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Sole Proprietorship

You've gone into business for yourself. But that doesn't mean you're all alone.

You don't need to file paperwork to start a sole proprietorship. But there are some things you may want to consider to get the most out of your business.

Jae Kim
LegalZoom customer

Is a sole proprietorship right for you?

If you're in business for yourself and you haven't created a formal business structure, then chances are,
you're already a sole proprietor–so make sure you understand the implications.

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Sole proprietors are personally liable for the debts of their business. If the business is sued, your house, savings, and other personal assets are at risk.

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A sole proprietor is responsible to report all business profits as personal income, and pay self-employment tax on those profits, to cover Social Security and Medicare.

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Hard to Raise Capital

There are no partners, shares, or membership interests in a sole proprietorship so it's generally difficult to attract investors without changing your business structure.

So you're open for business. What next?

A sole proprietorship is simple to start, but that doesn't mean you should let your guard down.
A little preparation goes a long way.


If you're a sole proprietor, the legal name of your business is your own name. In most states, if you want to operate the business under a different name, you'll need to file for a DBA, "doing business as."

Learn about DBAs

Business Licenses

You may need state or local permits and/or licenses to legally operate your business. We can help you figure out the business licenses you need.

Learn about business licenses

Limit your liability

As a sole proprietor, you'll be personally liable for your business's debts and other liabilities. You may want to consider operating as a limited liability company (LLC) instead, so you're better protected.

Learn about LLCs

Legal Advice

Running a business can be complicated. Once you join our Business Advisory Plan, you can get attorney advice for your immediate legal needs as well as help prevent future issues.

Learn about Business Advisory Plan

Ask away. We have answers.

Common Questions

Do I need to use my own name for my sole proprietorship, or can I run the business under another name?
As a sole proprietor, by default, the legal name of your business is your own name. But you can choose operate the business under another name, known as a "fictitious business name" or "doing business as" (DBA). Most states require you to file an application for your DBA.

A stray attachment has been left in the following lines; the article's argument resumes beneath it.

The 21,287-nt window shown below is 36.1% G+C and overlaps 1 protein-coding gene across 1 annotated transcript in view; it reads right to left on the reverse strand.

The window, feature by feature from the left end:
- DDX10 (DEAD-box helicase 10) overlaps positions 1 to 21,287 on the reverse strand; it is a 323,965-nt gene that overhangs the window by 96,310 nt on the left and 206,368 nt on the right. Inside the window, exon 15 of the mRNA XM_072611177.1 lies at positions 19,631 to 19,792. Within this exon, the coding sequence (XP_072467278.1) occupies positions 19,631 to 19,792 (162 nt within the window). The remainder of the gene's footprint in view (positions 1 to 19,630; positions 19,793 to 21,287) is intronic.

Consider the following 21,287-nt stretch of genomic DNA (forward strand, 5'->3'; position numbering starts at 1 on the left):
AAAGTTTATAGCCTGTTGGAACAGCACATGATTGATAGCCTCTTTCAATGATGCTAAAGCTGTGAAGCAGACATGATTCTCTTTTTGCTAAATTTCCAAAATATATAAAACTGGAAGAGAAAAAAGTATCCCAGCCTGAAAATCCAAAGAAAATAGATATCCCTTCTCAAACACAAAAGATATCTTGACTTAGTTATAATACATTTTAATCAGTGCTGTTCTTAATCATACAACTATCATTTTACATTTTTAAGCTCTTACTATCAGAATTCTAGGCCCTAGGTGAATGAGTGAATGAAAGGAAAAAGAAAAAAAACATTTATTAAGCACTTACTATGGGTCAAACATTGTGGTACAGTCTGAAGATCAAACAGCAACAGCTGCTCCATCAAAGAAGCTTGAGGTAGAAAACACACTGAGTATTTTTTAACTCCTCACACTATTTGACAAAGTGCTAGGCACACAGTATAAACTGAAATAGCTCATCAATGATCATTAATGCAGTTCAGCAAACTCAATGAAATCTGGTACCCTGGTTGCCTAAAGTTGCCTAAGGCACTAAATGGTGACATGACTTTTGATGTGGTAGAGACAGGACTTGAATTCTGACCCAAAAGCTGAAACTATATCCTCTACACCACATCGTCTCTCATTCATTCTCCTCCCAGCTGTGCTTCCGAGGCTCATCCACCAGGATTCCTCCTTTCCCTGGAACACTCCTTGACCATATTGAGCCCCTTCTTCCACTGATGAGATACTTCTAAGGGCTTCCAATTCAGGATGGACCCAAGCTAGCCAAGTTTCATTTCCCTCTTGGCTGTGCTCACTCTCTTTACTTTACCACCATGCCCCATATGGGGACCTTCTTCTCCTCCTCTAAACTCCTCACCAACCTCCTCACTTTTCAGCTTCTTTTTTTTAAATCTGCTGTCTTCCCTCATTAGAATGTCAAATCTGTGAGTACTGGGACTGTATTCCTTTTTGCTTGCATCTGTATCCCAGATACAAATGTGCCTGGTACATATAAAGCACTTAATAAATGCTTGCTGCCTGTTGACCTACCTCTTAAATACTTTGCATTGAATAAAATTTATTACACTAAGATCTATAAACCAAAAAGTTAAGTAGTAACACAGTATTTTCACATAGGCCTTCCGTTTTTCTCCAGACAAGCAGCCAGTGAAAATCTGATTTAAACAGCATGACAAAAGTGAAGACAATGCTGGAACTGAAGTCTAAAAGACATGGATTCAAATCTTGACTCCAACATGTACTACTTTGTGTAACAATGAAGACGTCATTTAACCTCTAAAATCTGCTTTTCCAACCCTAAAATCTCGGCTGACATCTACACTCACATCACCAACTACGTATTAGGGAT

We can help get you started today.
Do I need to register my sole proprietorship with the government?
You don't have to register or file any paperwork with the federal government to form a sole proprietorship. If you go into business without setting up another business structure and if you're the sole owner, then you're automatically considered a sole proprietor.

However, some states and counties may require you to obtain business licenses and/or permits before you can lawfully operate, Also, if you want your business to have a name that's different from your own legal name, then most states will require you to file for a DBA.

Learn more about sole proprietorships and how they compare to more formal business structures.
Can I open a business bank account with a sole proprietorship?
Even if your business is a sole proprietorship, you should have a separate business bank account to help separate your business and personal income and expenses. This will help you properly report your business income on your personal tax returns. Most banks will allow you to open an account for your sole proprietorship using your social security number.

If you plan on doing business under a fictitious name ("DBA"), most banks will require proof of the filed DBA before they will open the account.

See also: Can I conduct business and open a bank account before my DBA has been filed?
If my business grows, can I change my sole proprietorship into a corporation or LLC?
You can always choose to restructure your business. Whenever you decide your business might be outgrowing its status as a sole proprietorship–whether you're looking to take on partners or investors, or you want the benefit of different tax options and liability protection–we have resources to help you find the business structure that's right for you.

Learn more about the advantages of corporations and LLCs.

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This public forum is not intended to provide legal advice and is not a substitute for professional legal advice. Unless specifically indicated, the content is not drafted, supported, or vetted by LegalZoom. It is simply a place for customers to help customers. If you need legal advice, LegalZoom can connect you to a licensed and independent attorney. If you are providing answers, please do not provide legal advice if you are not qualified or licensed to do so.

Jae Kim is an actual customer, compensated for his time.